Groups are an important component of self-concepts and essential to survival. The demographic composition of a group provides important cues as to whether the group will accept an individual, and this implicit information can affect our identification with novel groups. Although prior research regarding ambient belonging and group-level ostracism have attempted to address the issue of gender exclusion, no research to date has investigated the effect of racial exclusion, or incorporated demographic group identity (e.g., racial identity, gender identity) and affiliation with the excluding group. Drawing on several psychological theories including social identity, ostracism, and discrimination, the current research uses media to systematically omit specific racial and gender groups and investigate the effects of racial and gender exclusion on viewer self-concepts, identity, and attitudes.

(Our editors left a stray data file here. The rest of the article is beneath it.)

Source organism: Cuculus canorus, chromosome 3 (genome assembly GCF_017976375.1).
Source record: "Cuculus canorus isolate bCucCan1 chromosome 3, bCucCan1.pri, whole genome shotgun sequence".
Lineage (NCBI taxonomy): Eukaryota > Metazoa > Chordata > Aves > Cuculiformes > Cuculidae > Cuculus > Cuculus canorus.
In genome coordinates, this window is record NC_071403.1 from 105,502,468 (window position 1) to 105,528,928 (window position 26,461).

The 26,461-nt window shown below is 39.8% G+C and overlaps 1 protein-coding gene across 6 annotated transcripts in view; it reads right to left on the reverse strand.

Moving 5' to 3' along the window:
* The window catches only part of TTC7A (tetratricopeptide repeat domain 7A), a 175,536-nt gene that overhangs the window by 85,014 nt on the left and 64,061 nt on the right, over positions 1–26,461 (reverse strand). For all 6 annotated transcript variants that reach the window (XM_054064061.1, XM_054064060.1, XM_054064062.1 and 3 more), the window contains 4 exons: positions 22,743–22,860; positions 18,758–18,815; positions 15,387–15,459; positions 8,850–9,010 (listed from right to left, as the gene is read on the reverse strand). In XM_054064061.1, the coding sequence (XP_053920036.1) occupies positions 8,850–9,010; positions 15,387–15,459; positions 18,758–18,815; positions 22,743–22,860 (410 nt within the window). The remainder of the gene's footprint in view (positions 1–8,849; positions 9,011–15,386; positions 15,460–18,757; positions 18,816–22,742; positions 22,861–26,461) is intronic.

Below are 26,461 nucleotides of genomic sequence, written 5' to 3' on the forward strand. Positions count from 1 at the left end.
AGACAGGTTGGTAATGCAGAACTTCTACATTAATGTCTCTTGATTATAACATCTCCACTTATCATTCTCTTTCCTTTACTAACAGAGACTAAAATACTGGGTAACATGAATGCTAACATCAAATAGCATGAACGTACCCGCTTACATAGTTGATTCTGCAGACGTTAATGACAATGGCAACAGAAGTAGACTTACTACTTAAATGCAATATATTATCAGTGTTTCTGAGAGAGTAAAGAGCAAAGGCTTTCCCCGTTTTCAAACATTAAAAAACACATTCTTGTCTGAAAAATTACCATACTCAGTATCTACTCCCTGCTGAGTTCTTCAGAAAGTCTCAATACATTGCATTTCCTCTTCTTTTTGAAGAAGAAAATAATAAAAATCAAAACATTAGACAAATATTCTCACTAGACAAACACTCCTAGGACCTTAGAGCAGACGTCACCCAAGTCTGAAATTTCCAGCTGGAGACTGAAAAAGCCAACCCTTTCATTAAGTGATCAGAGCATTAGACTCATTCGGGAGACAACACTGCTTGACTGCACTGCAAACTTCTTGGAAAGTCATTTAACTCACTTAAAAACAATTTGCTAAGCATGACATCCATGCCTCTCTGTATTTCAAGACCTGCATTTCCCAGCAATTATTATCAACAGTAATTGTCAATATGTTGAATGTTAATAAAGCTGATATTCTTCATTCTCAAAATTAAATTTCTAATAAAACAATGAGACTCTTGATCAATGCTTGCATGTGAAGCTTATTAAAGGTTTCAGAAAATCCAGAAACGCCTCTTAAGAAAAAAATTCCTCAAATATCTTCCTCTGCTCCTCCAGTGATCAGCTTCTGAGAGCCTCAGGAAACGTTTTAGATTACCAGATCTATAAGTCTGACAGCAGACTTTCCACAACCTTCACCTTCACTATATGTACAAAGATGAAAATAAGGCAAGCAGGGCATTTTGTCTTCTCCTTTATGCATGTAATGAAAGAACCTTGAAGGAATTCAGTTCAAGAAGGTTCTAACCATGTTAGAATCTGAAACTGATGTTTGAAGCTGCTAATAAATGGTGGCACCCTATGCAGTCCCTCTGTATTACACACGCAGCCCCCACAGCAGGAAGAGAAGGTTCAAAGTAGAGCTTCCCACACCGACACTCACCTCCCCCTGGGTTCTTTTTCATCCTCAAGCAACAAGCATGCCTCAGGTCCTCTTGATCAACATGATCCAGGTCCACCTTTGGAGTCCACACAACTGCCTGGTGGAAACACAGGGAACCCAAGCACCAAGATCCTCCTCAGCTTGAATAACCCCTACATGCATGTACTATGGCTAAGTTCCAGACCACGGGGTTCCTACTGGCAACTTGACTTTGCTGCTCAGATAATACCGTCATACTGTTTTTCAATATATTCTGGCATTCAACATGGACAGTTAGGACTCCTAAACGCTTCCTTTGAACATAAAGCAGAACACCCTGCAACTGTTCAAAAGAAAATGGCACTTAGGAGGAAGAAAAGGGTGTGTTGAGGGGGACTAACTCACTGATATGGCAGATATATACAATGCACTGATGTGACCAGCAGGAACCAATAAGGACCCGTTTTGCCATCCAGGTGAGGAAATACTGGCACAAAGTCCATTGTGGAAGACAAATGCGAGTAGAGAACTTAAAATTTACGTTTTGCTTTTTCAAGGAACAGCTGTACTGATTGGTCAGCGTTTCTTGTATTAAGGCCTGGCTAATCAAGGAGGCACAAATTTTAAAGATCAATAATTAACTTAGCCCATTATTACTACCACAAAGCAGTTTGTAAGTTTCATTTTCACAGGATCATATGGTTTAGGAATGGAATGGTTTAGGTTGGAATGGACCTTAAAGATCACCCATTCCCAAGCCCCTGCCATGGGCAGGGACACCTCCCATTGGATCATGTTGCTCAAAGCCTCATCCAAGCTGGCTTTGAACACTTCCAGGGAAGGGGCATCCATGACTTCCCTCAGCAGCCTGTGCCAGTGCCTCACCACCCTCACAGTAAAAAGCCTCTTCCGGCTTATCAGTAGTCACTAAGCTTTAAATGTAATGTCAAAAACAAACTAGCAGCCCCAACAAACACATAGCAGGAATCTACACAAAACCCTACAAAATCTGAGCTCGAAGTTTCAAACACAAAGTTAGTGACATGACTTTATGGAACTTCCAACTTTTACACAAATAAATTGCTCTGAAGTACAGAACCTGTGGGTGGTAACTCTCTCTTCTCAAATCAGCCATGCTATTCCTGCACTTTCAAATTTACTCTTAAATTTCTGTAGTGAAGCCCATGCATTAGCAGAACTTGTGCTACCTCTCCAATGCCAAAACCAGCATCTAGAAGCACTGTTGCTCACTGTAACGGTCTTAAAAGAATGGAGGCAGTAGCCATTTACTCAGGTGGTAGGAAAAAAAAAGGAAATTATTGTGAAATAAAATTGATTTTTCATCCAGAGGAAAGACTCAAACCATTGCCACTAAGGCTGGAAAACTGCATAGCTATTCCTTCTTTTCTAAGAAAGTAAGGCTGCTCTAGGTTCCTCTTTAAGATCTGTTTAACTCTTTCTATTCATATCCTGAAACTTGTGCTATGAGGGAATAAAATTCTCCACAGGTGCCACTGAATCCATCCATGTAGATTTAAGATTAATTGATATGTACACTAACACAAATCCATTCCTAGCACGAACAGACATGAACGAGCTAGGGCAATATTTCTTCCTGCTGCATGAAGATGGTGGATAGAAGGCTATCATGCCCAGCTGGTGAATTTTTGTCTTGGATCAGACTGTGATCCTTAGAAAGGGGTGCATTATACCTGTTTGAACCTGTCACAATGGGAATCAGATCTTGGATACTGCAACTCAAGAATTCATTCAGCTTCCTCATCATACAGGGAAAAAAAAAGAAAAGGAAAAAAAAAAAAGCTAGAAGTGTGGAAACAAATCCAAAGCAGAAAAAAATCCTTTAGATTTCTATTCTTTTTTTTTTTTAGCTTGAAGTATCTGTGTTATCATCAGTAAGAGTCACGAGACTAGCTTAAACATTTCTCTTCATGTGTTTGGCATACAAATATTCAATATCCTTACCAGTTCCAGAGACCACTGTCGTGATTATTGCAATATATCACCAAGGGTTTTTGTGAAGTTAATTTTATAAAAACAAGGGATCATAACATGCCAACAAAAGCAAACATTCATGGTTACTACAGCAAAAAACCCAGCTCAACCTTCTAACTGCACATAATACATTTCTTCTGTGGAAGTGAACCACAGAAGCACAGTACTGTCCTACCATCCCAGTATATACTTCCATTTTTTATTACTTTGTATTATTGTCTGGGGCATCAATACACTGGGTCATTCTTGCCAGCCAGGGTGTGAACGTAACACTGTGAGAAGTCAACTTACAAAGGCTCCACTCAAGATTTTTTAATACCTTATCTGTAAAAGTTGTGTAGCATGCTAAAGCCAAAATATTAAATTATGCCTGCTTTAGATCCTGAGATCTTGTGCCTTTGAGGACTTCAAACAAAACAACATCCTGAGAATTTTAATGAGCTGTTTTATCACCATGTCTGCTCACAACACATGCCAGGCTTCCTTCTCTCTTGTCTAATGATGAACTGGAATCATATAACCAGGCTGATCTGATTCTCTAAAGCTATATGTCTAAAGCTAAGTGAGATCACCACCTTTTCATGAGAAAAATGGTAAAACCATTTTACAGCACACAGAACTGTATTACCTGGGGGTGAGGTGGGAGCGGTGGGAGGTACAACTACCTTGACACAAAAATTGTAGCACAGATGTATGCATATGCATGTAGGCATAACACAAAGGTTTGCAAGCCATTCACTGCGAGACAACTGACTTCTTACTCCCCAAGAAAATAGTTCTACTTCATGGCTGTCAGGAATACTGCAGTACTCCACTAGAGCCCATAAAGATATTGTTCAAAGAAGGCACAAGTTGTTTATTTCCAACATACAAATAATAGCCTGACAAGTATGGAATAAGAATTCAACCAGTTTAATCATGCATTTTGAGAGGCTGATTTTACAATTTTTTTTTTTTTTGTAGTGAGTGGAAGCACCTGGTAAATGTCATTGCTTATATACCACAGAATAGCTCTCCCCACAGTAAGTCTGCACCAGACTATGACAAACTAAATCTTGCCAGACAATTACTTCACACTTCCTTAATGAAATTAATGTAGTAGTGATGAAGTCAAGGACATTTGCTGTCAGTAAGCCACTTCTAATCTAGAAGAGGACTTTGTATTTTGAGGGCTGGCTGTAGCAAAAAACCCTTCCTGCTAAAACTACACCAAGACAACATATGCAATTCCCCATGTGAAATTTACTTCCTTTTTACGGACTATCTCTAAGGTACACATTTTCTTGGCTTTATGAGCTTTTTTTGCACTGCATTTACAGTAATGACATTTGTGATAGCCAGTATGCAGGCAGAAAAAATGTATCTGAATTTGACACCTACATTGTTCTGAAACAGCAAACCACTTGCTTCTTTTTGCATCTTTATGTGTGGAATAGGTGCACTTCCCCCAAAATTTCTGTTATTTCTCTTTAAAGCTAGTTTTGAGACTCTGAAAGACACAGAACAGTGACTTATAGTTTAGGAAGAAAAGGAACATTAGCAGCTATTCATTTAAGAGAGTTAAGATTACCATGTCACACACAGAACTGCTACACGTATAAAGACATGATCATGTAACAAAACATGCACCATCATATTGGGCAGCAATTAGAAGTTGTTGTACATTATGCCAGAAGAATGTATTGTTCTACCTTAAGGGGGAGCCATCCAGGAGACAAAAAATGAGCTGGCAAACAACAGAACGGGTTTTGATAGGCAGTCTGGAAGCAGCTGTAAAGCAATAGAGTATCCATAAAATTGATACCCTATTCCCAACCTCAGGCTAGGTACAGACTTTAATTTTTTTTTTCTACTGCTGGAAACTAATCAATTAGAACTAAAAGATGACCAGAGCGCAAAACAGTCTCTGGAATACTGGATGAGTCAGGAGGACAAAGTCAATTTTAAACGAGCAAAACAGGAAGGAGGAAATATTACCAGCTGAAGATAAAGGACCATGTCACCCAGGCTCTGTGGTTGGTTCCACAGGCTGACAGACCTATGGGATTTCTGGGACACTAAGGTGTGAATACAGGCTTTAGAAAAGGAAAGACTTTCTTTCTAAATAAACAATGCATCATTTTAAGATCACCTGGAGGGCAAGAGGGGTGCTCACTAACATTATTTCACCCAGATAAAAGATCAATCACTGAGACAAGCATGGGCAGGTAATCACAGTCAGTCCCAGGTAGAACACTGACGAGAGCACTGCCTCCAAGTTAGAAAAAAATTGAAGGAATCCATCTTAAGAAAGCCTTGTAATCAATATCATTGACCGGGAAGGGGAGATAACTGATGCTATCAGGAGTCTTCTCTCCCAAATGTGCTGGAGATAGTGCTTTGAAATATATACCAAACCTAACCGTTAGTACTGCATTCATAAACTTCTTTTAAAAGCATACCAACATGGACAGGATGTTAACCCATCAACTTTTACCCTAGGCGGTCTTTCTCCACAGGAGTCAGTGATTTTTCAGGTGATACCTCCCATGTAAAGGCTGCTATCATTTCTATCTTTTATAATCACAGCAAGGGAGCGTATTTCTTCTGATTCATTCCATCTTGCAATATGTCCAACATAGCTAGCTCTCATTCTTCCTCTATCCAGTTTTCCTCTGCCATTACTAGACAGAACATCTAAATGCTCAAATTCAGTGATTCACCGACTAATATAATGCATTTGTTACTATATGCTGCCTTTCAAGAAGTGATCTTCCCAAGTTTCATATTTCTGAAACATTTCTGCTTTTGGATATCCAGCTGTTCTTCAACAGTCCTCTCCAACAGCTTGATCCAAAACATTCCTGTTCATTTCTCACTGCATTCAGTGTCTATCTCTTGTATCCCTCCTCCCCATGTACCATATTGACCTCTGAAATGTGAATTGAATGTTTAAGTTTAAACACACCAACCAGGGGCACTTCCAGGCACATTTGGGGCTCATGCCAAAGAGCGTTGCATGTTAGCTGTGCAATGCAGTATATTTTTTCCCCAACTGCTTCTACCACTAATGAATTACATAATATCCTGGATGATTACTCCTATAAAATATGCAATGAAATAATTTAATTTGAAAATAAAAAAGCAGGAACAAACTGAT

Results reveal that exclusion hurts identity for viewers who report that their race or gender is personally important, but enhances identity among viewers for whom their race or gender is NOT personally important. These findings indicate that identification with the targeted demographic group (e.g., race, gender) activates different mechanisms for coping demographic group exclusion from a group with which the participant belongs, and provides insight into the effects of excluding other demographic groups (e.g., religion, sexuality, body size). This research tackles the complicated question of media and intergroup relations, and has implications for group identity and intragroup conflict in an increasingly diverse American community. Furthermore, consistent findings provide insight into the experience of other groups including the elderly, overweight, and sexual minorities.